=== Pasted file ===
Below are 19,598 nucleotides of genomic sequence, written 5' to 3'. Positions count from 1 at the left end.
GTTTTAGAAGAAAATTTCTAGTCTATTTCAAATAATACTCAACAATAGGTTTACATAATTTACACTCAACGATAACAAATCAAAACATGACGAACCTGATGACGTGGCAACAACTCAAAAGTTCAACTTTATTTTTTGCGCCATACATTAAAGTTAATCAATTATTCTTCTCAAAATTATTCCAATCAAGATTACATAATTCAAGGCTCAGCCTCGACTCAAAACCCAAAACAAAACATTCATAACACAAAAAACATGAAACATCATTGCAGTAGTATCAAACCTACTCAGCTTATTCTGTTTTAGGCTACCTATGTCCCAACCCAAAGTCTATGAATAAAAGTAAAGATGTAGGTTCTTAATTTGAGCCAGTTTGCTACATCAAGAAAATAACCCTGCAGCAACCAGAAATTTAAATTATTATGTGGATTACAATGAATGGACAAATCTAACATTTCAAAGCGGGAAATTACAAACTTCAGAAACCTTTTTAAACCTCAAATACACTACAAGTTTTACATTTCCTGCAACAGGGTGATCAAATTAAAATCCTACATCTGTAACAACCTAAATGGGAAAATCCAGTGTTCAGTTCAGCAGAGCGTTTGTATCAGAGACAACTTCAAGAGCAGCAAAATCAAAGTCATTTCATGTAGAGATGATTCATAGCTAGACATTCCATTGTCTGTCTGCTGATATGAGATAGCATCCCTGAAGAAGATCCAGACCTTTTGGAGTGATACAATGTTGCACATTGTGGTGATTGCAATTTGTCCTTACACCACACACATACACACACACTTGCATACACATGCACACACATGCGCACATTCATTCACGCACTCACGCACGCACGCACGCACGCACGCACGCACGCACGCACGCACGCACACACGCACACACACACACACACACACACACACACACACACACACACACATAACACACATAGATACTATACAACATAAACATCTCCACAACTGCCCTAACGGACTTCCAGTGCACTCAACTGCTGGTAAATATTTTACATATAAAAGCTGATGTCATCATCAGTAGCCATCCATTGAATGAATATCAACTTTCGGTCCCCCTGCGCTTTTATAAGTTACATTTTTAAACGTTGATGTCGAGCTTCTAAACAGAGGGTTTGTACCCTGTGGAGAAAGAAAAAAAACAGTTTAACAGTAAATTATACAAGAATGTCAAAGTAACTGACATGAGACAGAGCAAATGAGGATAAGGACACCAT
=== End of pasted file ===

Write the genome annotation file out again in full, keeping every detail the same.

Below are 19,598 nucleotides of genomic sequence, written 5' to 3'. Positions count from 1 at the left end.
GTTTTAGAAGAAAATTTCTAGTCTATTTCAAATAATACTCAACAATAGGTTTACATAATTTACACTCAACGATAACAAATCAAAACATGACGAACCTGATGACGTGGCAACAACTCAAAAGTTCAACTTTATTTTTTGCGCCATACATTAAAGTTAATCAATTATTCTTCTCAAAATTATTCCAATCAAGATTACATAATTCAAGGCTCAGCCTCGACTCAAAACCCAAAACAAAACATTCATAACACAAAAAACATGAAACATCATTGCAGTAGTATCAAACCTACTCAGCTTATTCTGTTTTAGGCTACCTATGTCCCAACCCAAAGTCTATGAATAAAAGTAAAGATGTAGGTTCTTAATTTGAGCCAGTTTGCTACATCAAGAAAATAACCCTGCAGCAACCAGAAATTTAAATTATTATGTGGATTACAATGAATGGACAAATCTAACATTTCAAAGCGGGAAATTACAAACTTCAGAAACCTTTTTAAACCTCAAATACACTACAAGTTTTACATTTCCTGCAACAGGGTGATCAAATTAAAATCCTACATCTGTAACAACCTAAATGGGAAAATCCAGTGTTCAGTTCAGCAGAGCGTTTGTATCAGAGACAACTTCAAGAGCAGCAAAATCAAAGTCATTTCATGTAGAGATGATTCATAGCTAGACATTCCATTGTCTGTCTGCTGATATGAGATAGCATCCCTGAAGAAGATCCAGACCTTTTGGAGTGATACAATGTTGCACATTGTGGTGATTGCAATTTGTCCTTACACCACACACATACACACACACTTGCATACACATGCACACACATGCGCACATTCATTCACGCACTCACGCACGCACGCACGCACGCACGCACGCACGCACGCACGCACGCACACACGCACACACACACACACACACACACACACACACACACACACACACATAACACACATAGATACTATACAACATAAACATCTCCACAACTGCCCTAACGGACTTCCAGTGCACTCAACTGCTGGTAAATATTTTACATATAAAAGCTGATGTCATCATCAGTAGCCATCCATTGAATGAATATCAACTTTCGGTCCCCCTGCGCTTTTATAAGTTACATTTTTAAACGTTGATGTCGAGCTTCTAAACAGAGGGTTTGTACCCTGTGGAGAAAGAAAAAAAACAGTTTAACAGTAAATTATACAAGAATGTCAAAGTAACTGACATGAGACAGAGCAAATGAGGATAAGGACACCAT